My experience working at the International Center of Photography had a huge impact on my photography. I did everything from assist in the darkrooms which helped perfect my skills to being a teaching assistant to some of NYC’s best photo professors, one of whom was Keisha Scarville. She was patient and thorough and was the first person who helped teach me digital skills like color management and printing for portfolio and gallery shows. She was a fine artist herself, so seeing her show her work in galleries around the city and learning the process of how she got there, was inspiring. She had also attended RIT which influenced my decision to go there, as I knew I would need her technical skill set to help me succeed.
In college, Professor Susan Lakin taught many of my classes. She didn’t try to teach me how to see, but instead taught me the technical skills I needed to make what I saw translate accurately. As a result, I learned that when I better understood how the final product had to look, I was able to approach the project with a better idea of how I needed to shoot it from the start. She gave honest and informative critiques which helped me improve each project that was assigned. Each and every project challenged me in understanding and executing a new skill so that I understood everything my photography could accomplish.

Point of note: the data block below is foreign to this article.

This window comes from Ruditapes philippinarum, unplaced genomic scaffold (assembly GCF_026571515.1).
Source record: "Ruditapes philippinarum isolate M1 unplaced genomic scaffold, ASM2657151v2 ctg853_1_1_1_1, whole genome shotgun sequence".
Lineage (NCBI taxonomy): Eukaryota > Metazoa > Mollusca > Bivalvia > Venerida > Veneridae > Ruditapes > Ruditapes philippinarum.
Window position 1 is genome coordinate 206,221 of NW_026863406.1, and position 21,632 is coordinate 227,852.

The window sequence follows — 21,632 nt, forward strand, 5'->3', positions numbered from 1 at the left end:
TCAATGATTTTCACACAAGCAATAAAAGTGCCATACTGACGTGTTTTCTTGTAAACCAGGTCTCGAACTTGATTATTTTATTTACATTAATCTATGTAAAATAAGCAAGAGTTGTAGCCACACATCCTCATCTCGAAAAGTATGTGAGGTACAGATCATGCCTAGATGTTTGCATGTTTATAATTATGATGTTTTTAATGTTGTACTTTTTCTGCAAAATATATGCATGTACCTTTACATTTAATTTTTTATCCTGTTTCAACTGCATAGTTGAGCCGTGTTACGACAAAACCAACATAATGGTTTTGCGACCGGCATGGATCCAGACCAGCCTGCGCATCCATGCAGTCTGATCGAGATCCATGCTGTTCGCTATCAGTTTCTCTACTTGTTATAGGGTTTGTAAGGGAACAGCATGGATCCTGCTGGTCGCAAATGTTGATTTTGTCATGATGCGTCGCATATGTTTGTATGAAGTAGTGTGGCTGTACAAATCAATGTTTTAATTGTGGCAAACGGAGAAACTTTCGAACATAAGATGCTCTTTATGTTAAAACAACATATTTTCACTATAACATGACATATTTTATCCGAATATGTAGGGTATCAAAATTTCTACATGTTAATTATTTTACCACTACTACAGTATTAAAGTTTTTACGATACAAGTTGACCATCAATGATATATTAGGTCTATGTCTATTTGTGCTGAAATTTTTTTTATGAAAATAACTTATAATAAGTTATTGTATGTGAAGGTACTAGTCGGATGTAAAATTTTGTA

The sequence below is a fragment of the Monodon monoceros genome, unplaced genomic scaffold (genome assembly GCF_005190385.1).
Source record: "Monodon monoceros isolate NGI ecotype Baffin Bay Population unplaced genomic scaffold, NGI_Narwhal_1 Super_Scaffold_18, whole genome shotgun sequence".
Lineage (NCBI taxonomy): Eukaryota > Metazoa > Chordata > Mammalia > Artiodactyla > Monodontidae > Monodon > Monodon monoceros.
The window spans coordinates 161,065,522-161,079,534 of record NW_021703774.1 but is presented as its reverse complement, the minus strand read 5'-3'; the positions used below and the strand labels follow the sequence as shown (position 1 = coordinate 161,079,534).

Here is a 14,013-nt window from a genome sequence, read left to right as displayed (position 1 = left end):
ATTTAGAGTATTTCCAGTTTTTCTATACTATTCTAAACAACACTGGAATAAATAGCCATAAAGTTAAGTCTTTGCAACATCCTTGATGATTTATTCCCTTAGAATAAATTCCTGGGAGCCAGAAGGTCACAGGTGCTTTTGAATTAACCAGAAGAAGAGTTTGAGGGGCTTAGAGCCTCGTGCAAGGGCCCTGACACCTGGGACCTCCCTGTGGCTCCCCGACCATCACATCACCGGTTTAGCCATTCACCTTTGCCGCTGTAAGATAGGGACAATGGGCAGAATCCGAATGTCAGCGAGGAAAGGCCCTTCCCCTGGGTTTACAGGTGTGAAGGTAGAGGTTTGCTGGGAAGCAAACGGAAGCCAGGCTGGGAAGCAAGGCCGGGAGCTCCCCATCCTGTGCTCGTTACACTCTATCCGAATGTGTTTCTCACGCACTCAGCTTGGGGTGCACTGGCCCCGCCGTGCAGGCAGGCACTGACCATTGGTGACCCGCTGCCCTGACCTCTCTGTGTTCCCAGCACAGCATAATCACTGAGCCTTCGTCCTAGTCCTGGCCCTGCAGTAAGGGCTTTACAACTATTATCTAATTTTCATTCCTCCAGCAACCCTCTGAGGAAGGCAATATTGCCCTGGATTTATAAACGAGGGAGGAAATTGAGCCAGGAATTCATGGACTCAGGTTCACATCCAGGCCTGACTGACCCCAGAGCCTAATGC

Post college, my shoutout goes to my wonderful friends and family for being there for me in every possible way from letting me crash on their couches, to using their skills to help build my websites or their marketing knowledge to help me market myself, or even just letting me use their faces to test lighting techniques throughout the years. When people say, “it takes a village,” IT REALLY DOES!
And lastly, my creative consultant, Leigh Andersen. This is a relatively new relationship that I am excited about. She is helping to push me in the right direction in my career, and realize what kind of work I should strive for.
Thank you to everyone who has had a hand in getting me here. I can’t wait to see what other mentors will come into my life to influence my career!
3 girls- For Glo Skin Beauty, Makeup: Janeena Billera, Hair: Nyla Nasser, Models: Brittany Ball, Tia Marie Hemphill, Elizabeth Courville 2 girls closeup- For Glo Skin Beauty, Makeup: Janeena Billera, Hair: Taylor Houser Models: Carly Jade & Ele Rae Eye: Model- Taylor Kramer Makeup: Katelyn Simkins Face w/ red lipstick- Model: Ione Noel King, Makeup: Katelyn Simkins, Hair: Meredith Boles Freckles w/head wrap- Model: Aleela Taylor, Makeup: Sameera Ahmed Freckles w/ short hair- Model: Sasha Morton, Makeup: Sameera Ahmed, Hair: Ansley Bird Green shirt- Model: Maddi Silva, Makeup: Sameera Ahmed, Hair: Cassandra Voss Zetlmaier Girl Smiling with hands on face: Model: Brittany Ball, Makeup: Sameera Ahmed, Hair: Cassandra Voss Zetlmaier